Over the past few weeks, Gov. Dannel P. Malloy has signed 124 bills and vetoed six. He also used his constitutional authority Thursday to veto $22.5 million from the $19.76 billion state budget.
On Tuesday, he vetoed a bill that would have expanded the analysis state agencies would have to prepare before adopting regulations that affect small businesses. The bill had passed both the House and the Senate unanimously.
On Thursday, the first of two vetoes was a bill that would have expanded the power the Auditors of Public Accounts had over executive branch agencies and would have required agencies and quasi-public agencies to tell a legislative committee why they failed to notify the auditors of any lost funds or resources in a timely manner. Another portion of the bill would have limited the circumstances under which Malloy’s budget office would be able to waive the competitive bidding requirements for “personal service agreements.” The bill was passed unanimously by the House and the Senate.
The second bill Malloy vetoed Thursday would have reclassified as independent contractors all coaches and referees working with an organized athletic organization. That would means none would be eligible for unemployment compensation, nor would they be protected by employee wage and hour laws.
The Department of Labor, according to Malloy’s veto message, conducted 95 audits of athletic organizations over the last three years and found 54 percent of coaches and referees were properly classified as independent contractors and 46 percent were misclassified.
Malloy suggested these organizations use the Labor Department to help classify employees and avoid “overly broad exemptions.”
The bill had unanimously passed the Senate and passed the House on a 138-7 vote.
One of the three bills Malloy vetoed Friday would have allowed State Treasurer Denise Nappier to determine the salary range for a principal investment officer.
“This is not the time to allow the potential for the establishment of an increased salary range without further oversight,” Malloy said in his veto message.
The bill passed 144-1 in the House and unanimously in the Senate.
Another would have allowed local nonprofit banks to acquire and sell brownfields. Malloy applauded the concept, but said it would cost the state millions of dollars in revenue because it would allow the bank to exempt the notes from state taxation.
Malloy’s six veto of the 2016 session would have required the Department of Social Services Commissioner to issue a request for proposal for transportation services for nonemergency medical transportation. There have been complaints about LogistiCare the state’s current provider of the service.
Malloy said the bill “is a clear legislative intrusion into the function of the executive branch.”
Sheldon Toubman, a lawyer at the New Haven Legal Association, said that “human suffering” has resulted from the “abysmal level of service” and the state’s failure to enforce the contract.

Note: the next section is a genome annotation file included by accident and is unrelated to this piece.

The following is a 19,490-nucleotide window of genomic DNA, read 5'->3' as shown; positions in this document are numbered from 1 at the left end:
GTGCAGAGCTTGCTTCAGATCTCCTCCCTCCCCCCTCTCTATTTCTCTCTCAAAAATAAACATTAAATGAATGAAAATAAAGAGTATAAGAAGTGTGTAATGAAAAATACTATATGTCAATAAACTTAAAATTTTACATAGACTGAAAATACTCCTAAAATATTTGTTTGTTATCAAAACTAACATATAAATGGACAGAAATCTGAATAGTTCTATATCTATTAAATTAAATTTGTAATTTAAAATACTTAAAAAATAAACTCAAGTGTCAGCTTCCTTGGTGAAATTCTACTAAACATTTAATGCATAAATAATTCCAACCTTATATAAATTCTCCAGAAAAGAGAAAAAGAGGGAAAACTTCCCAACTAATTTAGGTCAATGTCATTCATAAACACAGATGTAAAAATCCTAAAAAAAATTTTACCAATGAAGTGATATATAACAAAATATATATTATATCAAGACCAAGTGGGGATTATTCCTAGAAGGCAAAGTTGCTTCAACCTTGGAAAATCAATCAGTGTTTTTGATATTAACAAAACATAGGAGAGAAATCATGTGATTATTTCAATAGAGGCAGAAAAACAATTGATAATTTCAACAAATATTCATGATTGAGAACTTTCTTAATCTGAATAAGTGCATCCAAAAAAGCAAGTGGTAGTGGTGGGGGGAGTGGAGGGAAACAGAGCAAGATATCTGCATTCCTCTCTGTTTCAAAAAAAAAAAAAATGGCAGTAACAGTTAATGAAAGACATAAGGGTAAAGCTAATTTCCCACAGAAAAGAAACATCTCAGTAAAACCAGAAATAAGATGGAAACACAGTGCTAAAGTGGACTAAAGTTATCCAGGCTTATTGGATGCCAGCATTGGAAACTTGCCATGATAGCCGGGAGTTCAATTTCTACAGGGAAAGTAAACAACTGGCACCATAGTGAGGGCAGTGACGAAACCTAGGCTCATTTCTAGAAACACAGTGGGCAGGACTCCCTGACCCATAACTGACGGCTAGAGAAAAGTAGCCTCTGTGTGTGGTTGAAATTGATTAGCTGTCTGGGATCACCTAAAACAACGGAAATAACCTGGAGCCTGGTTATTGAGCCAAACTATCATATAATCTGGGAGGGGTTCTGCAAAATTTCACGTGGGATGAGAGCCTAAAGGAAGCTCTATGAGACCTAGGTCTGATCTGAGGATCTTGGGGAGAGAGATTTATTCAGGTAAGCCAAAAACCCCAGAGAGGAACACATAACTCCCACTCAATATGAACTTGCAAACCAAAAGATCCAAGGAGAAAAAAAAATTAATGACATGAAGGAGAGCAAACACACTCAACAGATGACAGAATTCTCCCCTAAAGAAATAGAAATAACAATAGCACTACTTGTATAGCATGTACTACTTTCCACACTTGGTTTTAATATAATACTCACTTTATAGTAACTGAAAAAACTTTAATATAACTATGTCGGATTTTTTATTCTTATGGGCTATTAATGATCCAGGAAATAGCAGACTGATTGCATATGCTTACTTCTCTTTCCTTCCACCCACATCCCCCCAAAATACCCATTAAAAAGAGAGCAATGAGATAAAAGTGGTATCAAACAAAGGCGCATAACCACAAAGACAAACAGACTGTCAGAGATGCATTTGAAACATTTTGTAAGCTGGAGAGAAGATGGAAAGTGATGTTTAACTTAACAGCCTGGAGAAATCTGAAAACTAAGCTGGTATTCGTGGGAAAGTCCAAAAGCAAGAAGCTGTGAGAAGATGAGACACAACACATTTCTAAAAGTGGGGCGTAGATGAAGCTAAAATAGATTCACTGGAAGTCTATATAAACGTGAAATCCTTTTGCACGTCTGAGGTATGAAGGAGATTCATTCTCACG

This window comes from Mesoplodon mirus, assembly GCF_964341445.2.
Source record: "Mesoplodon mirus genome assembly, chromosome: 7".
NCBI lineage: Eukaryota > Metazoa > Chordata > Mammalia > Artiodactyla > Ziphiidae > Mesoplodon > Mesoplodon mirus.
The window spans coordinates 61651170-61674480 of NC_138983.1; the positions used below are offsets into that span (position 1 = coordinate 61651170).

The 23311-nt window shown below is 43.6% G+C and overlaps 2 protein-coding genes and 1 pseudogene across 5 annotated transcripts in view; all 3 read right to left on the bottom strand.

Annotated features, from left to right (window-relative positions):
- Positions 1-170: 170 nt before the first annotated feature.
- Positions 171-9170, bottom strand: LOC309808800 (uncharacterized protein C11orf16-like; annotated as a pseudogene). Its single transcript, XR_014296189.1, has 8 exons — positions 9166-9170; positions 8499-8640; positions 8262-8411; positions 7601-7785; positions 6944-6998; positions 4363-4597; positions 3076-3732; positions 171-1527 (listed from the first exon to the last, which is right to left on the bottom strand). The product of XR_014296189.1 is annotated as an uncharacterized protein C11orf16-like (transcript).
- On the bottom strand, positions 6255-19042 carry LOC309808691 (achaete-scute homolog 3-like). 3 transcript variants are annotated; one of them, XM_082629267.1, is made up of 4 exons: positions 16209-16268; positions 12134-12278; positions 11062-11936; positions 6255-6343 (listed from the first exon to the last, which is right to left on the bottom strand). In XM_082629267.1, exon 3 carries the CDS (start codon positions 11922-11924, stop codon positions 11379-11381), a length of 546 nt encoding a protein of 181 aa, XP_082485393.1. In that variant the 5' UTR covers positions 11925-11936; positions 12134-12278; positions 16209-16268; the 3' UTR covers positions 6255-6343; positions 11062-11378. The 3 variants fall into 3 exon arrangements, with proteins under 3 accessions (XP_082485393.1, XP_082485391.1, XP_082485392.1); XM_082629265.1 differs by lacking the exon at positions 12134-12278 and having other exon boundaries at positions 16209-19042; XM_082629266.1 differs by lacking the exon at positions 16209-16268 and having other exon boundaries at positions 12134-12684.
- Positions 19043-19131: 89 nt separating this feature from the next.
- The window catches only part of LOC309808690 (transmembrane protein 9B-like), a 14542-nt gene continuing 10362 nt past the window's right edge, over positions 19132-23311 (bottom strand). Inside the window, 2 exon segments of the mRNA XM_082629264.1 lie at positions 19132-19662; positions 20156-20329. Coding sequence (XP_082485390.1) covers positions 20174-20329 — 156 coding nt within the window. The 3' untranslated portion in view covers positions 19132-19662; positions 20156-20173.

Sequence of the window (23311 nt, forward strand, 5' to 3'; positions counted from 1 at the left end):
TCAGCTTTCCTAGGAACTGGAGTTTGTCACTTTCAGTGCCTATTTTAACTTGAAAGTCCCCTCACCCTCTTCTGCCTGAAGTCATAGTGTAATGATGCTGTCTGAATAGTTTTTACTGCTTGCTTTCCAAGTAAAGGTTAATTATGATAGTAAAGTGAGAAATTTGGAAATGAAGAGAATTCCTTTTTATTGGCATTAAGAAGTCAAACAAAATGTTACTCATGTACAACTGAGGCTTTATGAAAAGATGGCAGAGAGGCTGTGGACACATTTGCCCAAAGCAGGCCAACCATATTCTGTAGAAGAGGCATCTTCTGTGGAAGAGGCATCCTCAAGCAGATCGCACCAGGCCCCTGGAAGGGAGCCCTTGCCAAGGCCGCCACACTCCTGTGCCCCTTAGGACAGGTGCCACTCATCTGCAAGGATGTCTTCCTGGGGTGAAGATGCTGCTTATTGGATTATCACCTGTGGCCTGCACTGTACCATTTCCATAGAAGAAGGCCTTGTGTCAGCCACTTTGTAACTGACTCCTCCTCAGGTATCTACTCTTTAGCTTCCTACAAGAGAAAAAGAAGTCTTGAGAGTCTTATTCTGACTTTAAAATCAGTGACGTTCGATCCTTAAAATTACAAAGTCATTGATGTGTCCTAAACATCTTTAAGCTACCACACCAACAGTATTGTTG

The governor said the department is already reviewing the manner in which the state contracts for these services under a request for information that was issued in March.
“While we are disappointed by the veto, we very much appreciate that, per his veto message, the governor has ordered the agency to expeditiously proceed with procurement of a new contract through competitive bidding,” Toubman said.
Meanwhile, the Community Health Center Association of Connecticut and the Council of Small Towns expressed concern about the items Malloy vetoed Thursday when he signed the budget.
Malloy vetoed $775,000 in supplemental funds to the Federally Qualified Health Centers.
“The elimination of this funding will directly impact the most vulnerable people in our state, by reducing the ability of health centers to provide timely access to health care,” Deb Polun, a spokeswoman for the Community Health Center Association of Connecticut, said. “It also sends federal money that would have benefitted Connecticut residents to other states. This is a disappointing action for the 350,000 CT residents who receive care from — and the thousands employed by — health centers across the state.”
Betsy Gara, executive director of COST, said Malloy’s decision to veto $20 million in funding for cities and towns will only “drive property taxes up.”
She said the decision to cut the funding amounts to “a sharp poke in the eye for municipalities that have already struggled to adjust budgets and mill rates to reflect last-minute cuts in municipal aid.”
Already, the budget reduces the money municipalities were promised by at least $100 million.
“The governor’s line-item veto paves the way for an additional $20 million in cuts to municipal aid — cuts that will come after towns have adopted their budgets and set their mill rates,” Gara said. “For many towns, these cuts will be on top of already deep reductions in education, student transportation, and PILOT funding.”